Older brotherResearch from Queen Mary University found that monkeypox noted more severe symptoms such as genital lesions, ulcers in the mouth or anus.
On July 21, the New England Journal of Medicine published the study, after looking at 528 monkeypox infections in 16 countries between April 27 and June 24.
In addition to symptoms such as fever, headache, muscle aches, chills, exhaustion, swollen lymph nodes and blisters, smallpox is also noted as localized genital herpes, the expert team said. anus. These symptoms resemble sexually transmitted infections (STIs), which can lead to misdiagnosis.
Since then, experts recommend that monkeypox should not be ruled out if the patient is positive for another sexually transmitted disease virus. Many cases have been found to be co-infected with both diseases.
Expanding the symptom definition will make it easier for doctors to recognize an infection, thereby preventing the virus from spreading. In particular, in the context of the world’s limited supply of vaccines and antiviral drugs, preventive measures are an important tool to help prevent disease outbreaks and threaten people’s health.
Monkeypox has been endemic in Africa since 1970, but the number of cases has increased dramatically since May this year. To date, the world has recorded nearly 17,000 infections in 75 countries, 5 deaths. On July 23, the World Health Organization (WHO) declared monkeypox a global health emergency.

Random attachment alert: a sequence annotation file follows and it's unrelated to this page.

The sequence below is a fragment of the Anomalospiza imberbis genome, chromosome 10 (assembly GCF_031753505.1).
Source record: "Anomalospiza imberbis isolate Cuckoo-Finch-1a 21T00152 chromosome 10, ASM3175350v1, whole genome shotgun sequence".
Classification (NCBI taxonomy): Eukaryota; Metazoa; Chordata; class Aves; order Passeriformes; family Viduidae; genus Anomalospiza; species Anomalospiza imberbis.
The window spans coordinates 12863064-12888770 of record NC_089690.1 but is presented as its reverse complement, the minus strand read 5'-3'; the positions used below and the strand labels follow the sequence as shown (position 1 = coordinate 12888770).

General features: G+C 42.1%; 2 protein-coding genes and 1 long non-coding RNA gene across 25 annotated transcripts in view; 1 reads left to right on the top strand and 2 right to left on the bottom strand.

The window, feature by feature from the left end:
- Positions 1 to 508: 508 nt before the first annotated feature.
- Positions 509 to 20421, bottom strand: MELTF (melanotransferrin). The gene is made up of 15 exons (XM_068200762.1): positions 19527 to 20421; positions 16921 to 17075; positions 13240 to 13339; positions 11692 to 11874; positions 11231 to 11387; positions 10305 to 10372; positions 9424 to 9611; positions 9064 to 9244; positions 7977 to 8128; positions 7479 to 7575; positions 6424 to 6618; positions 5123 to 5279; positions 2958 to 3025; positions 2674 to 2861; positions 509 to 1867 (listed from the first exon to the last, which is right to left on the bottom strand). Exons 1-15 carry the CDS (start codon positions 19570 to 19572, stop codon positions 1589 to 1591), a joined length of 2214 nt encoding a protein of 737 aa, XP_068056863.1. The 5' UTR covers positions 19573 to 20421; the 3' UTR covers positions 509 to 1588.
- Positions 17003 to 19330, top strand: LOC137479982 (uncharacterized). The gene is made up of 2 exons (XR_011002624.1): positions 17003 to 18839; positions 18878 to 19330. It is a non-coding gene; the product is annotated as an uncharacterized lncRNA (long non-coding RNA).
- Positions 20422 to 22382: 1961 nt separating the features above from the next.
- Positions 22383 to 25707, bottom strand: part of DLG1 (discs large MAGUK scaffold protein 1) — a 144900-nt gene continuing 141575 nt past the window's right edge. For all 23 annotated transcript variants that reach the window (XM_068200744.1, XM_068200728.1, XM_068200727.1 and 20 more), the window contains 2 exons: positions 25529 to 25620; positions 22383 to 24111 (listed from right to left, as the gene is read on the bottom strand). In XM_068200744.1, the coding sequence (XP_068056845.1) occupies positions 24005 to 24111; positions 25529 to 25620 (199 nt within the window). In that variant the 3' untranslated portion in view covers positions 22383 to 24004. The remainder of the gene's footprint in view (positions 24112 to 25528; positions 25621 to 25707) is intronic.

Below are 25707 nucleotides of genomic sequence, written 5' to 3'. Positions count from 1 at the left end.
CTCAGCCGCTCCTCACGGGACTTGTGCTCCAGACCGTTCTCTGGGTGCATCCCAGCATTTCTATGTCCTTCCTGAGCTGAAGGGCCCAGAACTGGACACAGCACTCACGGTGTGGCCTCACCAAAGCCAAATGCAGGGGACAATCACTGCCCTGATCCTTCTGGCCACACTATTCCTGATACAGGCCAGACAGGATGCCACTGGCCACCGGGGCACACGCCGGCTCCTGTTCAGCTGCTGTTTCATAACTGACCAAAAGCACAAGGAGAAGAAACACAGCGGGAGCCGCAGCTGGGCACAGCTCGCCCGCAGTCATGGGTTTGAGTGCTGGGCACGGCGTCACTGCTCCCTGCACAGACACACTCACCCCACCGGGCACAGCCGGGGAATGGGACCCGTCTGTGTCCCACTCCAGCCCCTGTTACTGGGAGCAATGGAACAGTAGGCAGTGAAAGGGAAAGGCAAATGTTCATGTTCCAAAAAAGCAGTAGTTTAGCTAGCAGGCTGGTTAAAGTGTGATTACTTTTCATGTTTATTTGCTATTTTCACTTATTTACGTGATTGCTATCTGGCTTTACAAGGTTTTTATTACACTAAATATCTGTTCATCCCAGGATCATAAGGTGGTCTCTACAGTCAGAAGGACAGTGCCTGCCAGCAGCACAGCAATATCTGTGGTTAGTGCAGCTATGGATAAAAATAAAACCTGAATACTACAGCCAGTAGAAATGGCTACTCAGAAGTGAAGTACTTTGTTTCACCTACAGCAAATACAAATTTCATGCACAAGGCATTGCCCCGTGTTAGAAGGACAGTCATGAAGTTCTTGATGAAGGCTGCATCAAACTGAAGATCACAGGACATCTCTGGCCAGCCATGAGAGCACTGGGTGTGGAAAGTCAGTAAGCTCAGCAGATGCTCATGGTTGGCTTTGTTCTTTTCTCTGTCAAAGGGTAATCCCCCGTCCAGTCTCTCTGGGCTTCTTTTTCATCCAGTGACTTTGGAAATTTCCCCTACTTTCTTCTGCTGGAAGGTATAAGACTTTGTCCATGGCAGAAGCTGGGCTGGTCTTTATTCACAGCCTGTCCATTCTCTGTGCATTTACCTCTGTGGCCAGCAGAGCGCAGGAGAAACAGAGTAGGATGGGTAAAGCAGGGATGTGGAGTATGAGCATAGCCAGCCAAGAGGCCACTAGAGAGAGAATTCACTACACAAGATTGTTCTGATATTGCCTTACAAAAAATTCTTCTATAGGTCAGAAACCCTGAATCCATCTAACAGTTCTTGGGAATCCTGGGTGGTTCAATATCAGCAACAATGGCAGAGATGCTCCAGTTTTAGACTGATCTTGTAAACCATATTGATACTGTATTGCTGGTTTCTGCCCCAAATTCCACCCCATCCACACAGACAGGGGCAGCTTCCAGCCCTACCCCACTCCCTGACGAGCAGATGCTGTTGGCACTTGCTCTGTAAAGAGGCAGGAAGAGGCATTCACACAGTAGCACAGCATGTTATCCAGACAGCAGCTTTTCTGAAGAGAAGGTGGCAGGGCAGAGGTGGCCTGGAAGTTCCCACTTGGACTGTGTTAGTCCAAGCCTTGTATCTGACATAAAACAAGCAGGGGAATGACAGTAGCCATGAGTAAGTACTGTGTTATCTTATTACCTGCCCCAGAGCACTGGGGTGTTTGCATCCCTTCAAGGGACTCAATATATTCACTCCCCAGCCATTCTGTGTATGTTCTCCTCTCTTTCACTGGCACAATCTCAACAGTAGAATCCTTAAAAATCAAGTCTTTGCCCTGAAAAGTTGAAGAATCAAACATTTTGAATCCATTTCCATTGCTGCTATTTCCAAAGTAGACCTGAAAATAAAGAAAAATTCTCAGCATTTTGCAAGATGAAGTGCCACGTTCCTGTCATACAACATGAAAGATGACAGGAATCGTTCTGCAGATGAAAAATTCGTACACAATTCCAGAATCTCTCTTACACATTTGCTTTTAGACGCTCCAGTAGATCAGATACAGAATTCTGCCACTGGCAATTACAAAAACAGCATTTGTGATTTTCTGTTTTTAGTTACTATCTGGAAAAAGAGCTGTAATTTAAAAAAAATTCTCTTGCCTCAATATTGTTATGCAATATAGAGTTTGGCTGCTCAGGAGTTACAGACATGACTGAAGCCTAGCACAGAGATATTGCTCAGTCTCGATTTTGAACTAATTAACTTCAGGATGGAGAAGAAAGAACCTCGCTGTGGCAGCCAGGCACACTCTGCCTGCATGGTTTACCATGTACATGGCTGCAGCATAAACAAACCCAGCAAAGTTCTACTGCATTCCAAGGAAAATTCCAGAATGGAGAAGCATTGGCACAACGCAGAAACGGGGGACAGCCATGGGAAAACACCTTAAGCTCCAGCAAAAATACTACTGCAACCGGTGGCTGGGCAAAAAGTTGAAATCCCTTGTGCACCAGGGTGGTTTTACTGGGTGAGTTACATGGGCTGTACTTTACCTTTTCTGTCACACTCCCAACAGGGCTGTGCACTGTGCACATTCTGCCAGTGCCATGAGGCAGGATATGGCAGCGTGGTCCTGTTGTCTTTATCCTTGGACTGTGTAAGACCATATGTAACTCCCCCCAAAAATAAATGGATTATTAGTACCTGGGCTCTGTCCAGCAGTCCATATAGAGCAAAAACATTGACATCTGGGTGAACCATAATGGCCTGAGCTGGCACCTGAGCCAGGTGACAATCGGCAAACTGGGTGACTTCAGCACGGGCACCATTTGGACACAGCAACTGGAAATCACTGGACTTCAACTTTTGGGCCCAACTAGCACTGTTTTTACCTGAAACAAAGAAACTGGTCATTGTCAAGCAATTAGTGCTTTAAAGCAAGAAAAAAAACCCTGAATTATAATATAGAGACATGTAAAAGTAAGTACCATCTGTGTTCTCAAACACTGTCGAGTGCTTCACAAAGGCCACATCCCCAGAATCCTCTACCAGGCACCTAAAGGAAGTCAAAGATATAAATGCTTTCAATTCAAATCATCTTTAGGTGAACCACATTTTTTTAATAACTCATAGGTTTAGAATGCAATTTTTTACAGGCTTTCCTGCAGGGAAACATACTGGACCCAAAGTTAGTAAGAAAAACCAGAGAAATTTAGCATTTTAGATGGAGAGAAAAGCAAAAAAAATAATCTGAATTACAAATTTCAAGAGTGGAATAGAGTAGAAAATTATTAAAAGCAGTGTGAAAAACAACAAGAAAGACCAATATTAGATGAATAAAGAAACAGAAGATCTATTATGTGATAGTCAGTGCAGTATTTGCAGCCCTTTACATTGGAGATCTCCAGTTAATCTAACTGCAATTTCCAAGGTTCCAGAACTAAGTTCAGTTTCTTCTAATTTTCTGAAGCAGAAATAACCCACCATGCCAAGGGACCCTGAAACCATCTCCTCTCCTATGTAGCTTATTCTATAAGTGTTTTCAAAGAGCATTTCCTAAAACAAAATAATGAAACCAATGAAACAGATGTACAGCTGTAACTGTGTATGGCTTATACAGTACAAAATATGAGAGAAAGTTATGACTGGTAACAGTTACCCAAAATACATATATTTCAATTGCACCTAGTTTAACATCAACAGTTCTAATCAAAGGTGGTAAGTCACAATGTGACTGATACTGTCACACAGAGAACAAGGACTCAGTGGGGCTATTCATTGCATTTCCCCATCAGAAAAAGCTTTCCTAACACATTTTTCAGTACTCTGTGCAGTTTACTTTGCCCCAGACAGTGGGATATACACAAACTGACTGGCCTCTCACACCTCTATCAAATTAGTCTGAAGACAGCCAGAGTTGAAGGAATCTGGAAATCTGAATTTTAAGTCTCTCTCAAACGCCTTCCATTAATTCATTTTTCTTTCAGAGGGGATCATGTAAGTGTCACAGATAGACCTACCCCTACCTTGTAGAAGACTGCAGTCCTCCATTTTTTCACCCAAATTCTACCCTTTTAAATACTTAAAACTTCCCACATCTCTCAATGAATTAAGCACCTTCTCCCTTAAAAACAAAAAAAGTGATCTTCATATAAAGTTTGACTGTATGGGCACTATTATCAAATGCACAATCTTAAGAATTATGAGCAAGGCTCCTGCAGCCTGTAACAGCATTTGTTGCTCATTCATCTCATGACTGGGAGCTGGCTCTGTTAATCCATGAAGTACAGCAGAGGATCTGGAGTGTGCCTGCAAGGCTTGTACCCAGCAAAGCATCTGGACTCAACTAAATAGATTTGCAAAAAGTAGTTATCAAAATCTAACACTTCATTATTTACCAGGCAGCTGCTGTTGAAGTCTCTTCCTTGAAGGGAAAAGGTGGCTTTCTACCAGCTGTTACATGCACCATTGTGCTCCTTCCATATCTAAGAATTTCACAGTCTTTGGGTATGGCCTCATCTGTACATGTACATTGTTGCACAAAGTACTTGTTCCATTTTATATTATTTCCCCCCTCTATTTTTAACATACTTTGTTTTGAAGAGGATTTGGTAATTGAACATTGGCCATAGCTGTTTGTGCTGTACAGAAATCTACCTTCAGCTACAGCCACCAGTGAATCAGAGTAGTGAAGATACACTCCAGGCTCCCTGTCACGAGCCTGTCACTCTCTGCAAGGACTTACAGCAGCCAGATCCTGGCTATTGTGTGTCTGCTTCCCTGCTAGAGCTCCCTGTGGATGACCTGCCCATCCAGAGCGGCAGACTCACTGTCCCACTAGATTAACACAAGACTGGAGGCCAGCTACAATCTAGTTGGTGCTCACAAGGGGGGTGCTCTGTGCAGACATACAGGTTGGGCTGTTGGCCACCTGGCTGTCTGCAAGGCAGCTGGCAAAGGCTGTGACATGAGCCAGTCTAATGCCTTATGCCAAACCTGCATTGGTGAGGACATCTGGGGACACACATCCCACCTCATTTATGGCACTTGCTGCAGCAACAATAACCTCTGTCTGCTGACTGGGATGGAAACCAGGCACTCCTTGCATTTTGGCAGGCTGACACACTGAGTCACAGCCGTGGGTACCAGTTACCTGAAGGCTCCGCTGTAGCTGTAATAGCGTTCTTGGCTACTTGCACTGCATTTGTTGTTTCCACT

Initially, people are infected through the bite of rodents or small animals, the virus usually does not spread easily between people.
However, in the current outbreak, the majority of cases have occurred in men who have sex with men. The disease is transmitted mainly through direct skin-to-skin contact, open wounds, body fluids… In addition, the disease can be transmitted through contact with contaminated objects and utensils.
The World Health Organization (WHO) warns anyone can be infected with the virus, especially now that countries have found high-risk groups such as children, pregnant women and immunocompromised people infected.
The WHO says the disease has a mortality rate ranging from 0-11%, while the US Centers for Disease Control and Prevention says the mortality rate of the West African branch of the virus is 1%, possibly higher in the group. immunodeficiency.
There is currently no specific treatment for this disease. WHO recommends against mass vaccination of monkeypox vaccine due to the limited number of vaccines, only vaccinating high-risk and really necessary groups, such as health workers, caregivers of infected cases.
Chile (Follow Express UK)